A well-designed time-bound labor-access program also creates more opportunity for low-skill American workers by sustaining the sectors that employ them. This might seem counterintuitive as many people think and talk about jobs as if they were sandwiches—if he eats it I don’t, and when it’s eaten it’s gone. But the effect of an additional worker on the number of jobs in any economy depends on the balance between what economists call displacement effects (Did a foreign worker take a job a native would have taken?) and multiplier effects (Did the foreign worker create other jobs for natives?).
Economists have studied this balance for decades, and there is a rock-solid consensus among all serious researchers that existing migration (both authorized and unauthorized workers) has almost exactly offsetting displacement and multiplier effects on the US economy. No matter how economists slice the data, they find the net impact of existing migration flows on wages and employment of average Americans is close to zero.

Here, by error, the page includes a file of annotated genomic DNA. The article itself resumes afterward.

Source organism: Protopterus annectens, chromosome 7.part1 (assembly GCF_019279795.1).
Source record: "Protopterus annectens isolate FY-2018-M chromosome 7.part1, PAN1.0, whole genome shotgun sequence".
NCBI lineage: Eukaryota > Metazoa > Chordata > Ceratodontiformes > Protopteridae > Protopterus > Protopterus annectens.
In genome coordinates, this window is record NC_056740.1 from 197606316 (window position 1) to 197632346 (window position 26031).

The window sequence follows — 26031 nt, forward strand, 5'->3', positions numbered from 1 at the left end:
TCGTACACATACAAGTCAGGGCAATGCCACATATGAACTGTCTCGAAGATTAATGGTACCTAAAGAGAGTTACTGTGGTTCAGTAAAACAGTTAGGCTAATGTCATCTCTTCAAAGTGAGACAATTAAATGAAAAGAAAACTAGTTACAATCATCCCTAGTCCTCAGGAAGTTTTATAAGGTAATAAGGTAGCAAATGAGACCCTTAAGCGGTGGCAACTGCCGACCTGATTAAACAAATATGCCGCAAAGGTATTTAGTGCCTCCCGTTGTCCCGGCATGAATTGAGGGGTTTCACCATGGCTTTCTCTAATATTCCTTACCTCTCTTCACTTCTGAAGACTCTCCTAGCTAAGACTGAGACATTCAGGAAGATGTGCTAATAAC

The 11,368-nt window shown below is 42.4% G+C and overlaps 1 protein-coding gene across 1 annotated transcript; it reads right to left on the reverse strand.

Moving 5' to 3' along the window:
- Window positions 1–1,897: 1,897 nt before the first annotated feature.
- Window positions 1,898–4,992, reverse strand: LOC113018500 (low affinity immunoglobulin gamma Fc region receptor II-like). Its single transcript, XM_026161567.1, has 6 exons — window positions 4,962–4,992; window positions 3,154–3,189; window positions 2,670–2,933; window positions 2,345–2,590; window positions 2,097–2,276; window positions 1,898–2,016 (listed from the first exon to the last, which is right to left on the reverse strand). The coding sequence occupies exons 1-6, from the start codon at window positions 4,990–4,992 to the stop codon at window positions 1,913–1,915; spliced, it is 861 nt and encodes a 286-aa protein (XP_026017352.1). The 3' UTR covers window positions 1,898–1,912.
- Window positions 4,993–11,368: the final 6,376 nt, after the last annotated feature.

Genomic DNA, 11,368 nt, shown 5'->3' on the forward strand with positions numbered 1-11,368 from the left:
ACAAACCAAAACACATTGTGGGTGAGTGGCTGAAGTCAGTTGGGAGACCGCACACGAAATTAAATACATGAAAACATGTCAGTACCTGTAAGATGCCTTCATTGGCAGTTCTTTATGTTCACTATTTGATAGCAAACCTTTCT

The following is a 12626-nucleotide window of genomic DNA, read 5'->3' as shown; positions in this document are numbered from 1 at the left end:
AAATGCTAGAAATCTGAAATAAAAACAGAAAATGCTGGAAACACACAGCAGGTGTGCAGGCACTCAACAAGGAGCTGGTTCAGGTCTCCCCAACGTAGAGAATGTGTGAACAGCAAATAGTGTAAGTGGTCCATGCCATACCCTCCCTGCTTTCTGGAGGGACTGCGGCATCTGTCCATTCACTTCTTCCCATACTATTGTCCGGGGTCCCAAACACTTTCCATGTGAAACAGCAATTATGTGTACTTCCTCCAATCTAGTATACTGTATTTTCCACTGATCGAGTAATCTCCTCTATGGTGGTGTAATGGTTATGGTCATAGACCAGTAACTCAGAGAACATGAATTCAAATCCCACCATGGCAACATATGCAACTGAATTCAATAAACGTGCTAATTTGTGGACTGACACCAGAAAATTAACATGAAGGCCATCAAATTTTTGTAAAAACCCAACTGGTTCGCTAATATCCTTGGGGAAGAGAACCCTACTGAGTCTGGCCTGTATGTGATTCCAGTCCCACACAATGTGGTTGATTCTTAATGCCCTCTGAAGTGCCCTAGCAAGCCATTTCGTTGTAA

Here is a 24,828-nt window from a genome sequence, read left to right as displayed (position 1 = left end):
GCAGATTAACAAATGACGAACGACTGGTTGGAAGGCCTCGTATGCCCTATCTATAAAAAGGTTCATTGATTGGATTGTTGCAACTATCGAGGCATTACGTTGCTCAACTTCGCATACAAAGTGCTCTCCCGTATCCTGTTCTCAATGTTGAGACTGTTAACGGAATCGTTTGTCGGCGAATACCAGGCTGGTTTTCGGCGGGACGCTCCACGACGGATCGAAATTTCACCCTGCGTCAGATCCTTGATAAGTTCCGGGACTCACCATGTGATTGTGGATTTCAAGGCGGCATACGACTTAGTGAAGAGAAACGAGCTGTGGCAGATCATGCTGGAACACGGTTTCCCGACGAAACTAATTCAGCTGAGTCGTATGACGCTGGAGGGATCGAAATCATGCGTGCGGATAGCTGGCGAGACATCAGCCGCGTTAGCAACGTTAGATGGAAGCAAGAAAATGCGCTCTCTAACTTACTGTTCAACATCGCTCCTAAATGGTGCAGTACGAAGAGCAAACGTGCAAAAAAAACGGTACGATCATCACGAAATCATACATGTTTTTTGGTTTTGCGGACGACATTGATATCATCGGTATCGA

Economists differ only in the question of whether many decades of mostly permanent immigration, authorized or not, have caused a few percentage points’ difference up or down in the wages of average US workers. These few percentage points are negligible compared to other forces that have shaped US workers’ real wages over recent decades—technological change, economic crises, college education, real-estate markets, international trade, and others. This bears repeating: not one leading labor economist finds that the cumulative immigration of authorized and unauthorized workers over recent decades—and it has been substantial—has been a quantitatively important determinant of average US workers’ wages.